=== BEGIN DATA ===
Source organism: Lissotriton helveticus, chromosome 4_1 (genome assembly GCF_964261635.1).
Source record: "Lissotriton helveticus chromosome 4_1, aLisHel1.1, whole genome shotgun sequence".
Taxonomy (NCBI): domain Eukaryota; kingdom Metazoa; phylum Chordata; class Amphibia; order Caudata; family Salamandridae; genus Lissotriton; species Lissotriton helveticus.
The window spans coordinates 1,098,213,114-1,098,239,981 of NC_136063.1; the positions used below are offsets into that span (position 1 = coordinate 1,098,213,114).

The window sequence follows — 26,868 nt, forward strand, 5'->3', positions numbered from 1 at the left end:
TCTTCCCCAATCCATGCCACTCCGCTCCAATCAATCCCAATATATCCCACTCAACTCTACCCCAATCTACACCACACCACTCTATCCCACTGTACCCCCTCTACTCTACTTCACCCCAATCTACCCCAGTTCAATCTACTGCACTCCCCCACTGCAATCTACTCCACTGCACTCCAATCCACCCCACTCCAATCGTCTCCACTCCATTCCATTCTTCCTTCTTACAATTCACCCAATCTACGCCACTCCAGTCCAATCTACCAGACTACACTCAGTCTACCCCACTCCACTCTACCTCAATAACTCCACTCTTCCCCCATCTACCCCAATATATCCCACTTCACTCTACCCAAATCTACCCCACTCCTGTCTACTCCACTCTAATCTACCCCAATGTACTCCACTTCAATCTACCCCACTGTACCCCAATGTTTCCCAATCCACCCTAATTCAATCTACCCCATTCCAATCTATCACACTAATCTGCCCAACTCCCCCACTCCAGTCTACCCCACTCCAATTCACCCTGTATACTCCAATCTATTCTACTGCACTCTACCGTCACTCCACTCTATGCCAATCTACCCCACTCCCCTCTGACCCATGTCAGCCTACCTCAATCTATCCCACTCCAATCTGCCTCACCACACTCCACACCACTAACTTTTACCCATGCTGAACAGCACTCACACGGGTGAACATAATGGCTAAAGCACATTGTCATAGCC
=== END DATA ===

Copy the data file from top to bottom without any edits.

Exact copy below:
Source organism: Lissotriton helveticus, chromosome 4_1 (genome assembly GCF_964261635.1).
Source record: "Lissotriton helveticus chromosome 4_1, aLisHel1.1, whole genome shotgun sequence".
Taxonomy (NCBI): domain Eukaryota; kingdom Metazoa; phylum Chordata; class Amphibia; order Caudata; family Salamandridae; genus Lissotriton; species Lissotriton helveticus.
The window spans coordinates 1,098,213,114-1,098,239,981 of NC_136063.1; the positions used below are offsets into that span (position 1 = coordinate 1,098,213,114).

The window sequence follows — 26,868 nt, forward strand, 5'->3', positions numbered from 1 at the left end:
TCTTCCCCAATCCATGCCACTCCGCTCCAATCAATCCCAATATATCCCACTCAACTCTACCCCAATCTACACCACACCACTCTATCCCACTGTACCCCCTCTACTCTACTTCACCCCAATCTACCCCAGTTCAATCTACTGCACTCCCCCACTGCAATCTACTCCACTGCACTCCAATCCACCCCACTCCAATCGTCTCCACTCCATTCCATTCTTCCTTCTTACAATTCACCCAATCTACGCCACTCCAGTCCAATCTACCAGACTACACTCAGTCTACCCCACTCCACTCTACCTCAATAACTCCACTCTTCCCCCATCTACCCCAATATATCCCACTTCACTCTACCCAAATCTACCCCACTCCTGTCTACTCCACTCTAATCTACCCCAATGTACTCCACTTCAATCTACCCCACTGTACCCCAATGTTTCCCAATCCACCCTAATTCAATCTACCCCATTCCAATCTATCACACTAATCTGCCCAACTCCCCCACTCCAGTCTACCCCACTCCAATTCACCCTGTATACTCCAATCTATTCTACTGCACTCTACCGTCACTCCACTCTATGCCAATCTACCCCACTCCCCTCTGACCCATGTCAGCCTACCTCAATCTATCCCACTCCAATCTGCCTCACCACACTCCACACCACTAACTTTTACCCATGCTGAACAGCACTCACACGGGTGAACATAATGGCTAAAGCACATTGTCATAGCC